4 Places Where You Can Start Investing For Free!

Personal Finance Jan 14, 2021

‌Here are 4 well-known apps that I use where you can easily start investing as well as a few pros/cons to be aware of (although there is no harm to sign up for all of them just to try and get the free stocks). Also, none of these services charge commissions for stocks/ADRs/ETFs or have account minimums.

In my previous post, I shared how I got started with stocks and also some tips for new investors (highly recommend reading that before continuing).

1. Robinhood

Robinhood

The app that made investing cool for millennials

Pros:

  • Beautiful and intuitive UI (mobile and web)
  • Fractional shares (TSLA too expensive at $900? Just buy what you can afford)
  • Most popular app for beginner investors

Cons:

  • No retirement account support (not great for retirement investing)
  • Limited customer support
  • Could be unreliable, not great for serious investments       ‌

[referral] Sign up and get 1 free stock, no deposit needed!


2. Public

Public App

Mission to make trading as transparent as possible and something everyone can understand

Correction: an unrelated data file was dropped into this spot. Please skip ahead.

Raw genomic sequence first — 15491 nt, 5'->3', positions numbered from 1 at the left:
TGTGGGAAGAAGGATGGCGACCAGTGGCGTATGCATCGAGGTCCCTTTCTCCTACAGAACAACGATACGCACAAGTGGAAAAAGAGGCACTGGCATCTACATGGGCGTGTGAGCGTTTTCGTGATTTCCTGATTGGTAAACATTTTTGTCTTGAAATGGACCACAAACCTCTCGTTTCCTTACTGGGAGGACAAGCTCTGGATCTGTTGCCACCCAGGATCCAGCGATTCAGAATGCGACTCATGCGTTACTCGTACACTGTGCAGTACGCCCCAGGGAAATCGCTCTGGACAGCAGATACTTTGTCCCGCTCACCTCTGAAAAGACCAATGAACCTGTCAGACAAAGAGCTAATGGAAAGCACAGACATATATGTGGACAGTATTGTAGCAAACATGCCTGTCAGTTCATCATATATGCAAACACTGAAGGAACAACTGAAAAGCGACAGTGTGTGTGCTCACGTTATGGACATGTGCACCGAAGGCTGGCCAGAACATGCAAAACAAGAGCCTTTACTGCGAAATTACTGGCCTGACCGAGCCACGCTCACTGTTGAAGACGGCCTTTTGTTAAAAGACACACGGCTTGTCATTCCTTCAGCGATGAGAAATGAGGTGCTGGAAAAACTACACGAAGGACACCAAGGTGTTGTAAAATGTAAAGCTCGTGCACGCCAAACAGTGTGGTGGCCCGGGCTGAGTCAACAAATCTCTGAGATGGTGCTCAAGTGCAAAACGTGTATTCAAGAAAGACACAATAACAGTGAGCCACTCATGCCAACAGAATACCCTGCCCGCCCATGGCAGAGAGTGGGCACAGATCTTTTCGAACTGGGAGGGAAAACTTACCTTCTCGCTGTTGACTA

Pros:

  • Fractional shares
  • Clean, user-friendly UI (rivals that of Robinhood's)
  • Integrated news feed
  • UPDATE 2/17/21: No longer participates in Payment-For-Order-Flow after Robinhood/GME market event, huge plus!

Cons:

  • Basic features not great for serious investors (and day traders)
  • No web application (only iOS and Android)

[referral] Get a free slice of Apple, Disney, Tesla, etc... (you get to choose!)!


3. Webull

Webull

Trading platform that is great for beginners and more serious investors

Pros:

  • Great signup offer
  • After-hours trading
  • Detailed charting features can be great for advanced traders

Cons:

  • No fractional shares
  • No retirement account support
  • Overly complicated charts can throw off new investors

[referral] Deposit $100 and get 2 free stocks valued up to $1850!


4. Cash App

Cash App By Square

All-in-one money app by Square

Pros:

  • Fractional shares
  • Peer-2-Peer transactions, stocks, crypto, and more all in one place
  • Minimalistic and beginner-friendly UI

Cons:

  • Limited investing tools, not for serious investors
  • Trading only via mobile app, limited web UI

[referral] Get $5 (which you can use to invest) after sending $5


Note: There are other apps/services out there, but I haven't used them so can't say much about them. Make sure to do your own research and read up on a few blogs and YouTube videos to get different perspectives!

Also note that none of these are perfect for serious investors or to hold large sums of retirement money. For my own serious investments, I use Charles Schwab which I will cover in a future article.


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